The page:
posted by nadawi to Travel & Transportation (12 answers total) 1 user marked this as a favorite
 
Get rid of as much as possible! You'd be surprised at how little you'll consider necessary.
These Boxes were a life saver. They're sturdy, can be labeled, and we managed to tetris about ten of them in the car when we moved.
posted by ktrey at 12:17 PM on August 14, 2006


Is there a reason you want to go through LA? I ask because you could easily shoot across the desert into Utah from NM, and then go north and catch I-90 on in. Way more pleasant, and you won't have tooth-gnashing experience of driving through LA (and the rest of California). It would be faster/cheaper too!
posted by dbmcd at 12:44 PM on August 14, 2006


Let me add a bit more to the above post:
See this MapQuest page for these details:
1. From Sante Fe, take I-25 back to Albequerque, and go west on I-40 to Gallup.
2. At Gallup, head north through the Navajo reservation on US160 to the Four Corners area.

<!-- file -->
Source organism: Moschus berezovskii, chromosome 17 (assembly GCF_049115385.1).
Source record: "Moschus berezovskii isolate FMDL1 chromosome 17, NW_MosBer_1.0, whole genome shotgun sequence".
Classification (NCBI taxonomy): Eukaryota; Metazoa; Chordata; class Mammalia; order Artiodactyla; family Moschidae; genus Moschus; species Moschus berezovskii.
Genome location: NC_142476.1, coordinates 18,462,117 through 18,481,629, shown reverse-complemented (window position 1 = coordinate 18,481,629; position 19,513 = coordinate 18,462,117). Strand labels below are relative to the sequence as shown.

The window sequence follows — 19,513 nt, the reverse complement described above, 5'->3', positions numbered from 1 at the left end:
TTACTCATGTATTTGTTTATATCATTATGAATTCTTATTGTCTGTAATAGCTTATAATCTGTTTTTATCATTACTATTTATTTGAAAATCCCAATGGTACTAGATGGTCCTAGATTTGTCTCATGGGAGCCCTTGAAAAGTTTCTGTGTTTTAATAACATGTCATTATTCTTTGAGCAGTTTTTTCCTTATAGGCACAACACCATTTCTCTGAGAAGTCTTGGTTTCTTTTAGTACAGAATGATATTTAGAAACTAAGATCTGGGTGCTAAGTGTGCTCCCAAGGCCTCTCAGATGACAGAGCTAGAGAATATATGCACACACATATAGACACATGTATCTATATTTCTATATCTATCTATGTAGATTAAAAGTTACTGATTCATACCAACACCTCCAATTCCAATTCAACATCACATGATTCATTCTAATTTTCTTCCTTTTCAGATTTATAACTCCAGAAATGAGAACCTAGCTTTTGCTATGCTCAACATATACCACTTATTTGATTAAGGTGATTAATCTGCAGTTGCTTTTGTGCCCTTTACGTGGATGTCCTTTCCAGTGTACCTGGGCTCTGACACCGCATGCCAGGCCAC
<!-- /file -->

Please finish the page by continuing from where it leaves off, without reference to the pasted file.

3. From there, pick your route (the route through Durango is be-yoo-tee-full!) to get oto I-70, west on I-70 to I-15, north on 1-15 to I-90 and you're there!
This method will take more time, but you'll be in the most magical country in, and mostly pretty fast driving (for US Highways) - not a bad place for a gal to do a little highway driving...
posted by dbmcd at 12:56 PM on August 14, 2006


The reason we're thinking the LA route is that we can drive up that coastal highway. I did it a few years ago and it was beautiful. We'd also like to stay out of middle america as much as possible.
posted by nadawi at 1:38 PM on August 14, 2006


...okay, I can appreciate the beauty of the coast highway. I have driven it too, although when I had loads of time, and stayed away from the interstate.
HOWEVER-- the desert southwest is NOT NOT NOT "middle america" - it is the landscape of countless westerns, it is the land of red cliffs, spectacular canyons (Moab is pretty much in the middle of Canyonlands, but also think Grand Canyon, Bryce, and Zion), huge skies, dark nights (you've never seen so many stars!), and the largest sovereign nation within our borders (the Navajo nation/reservation).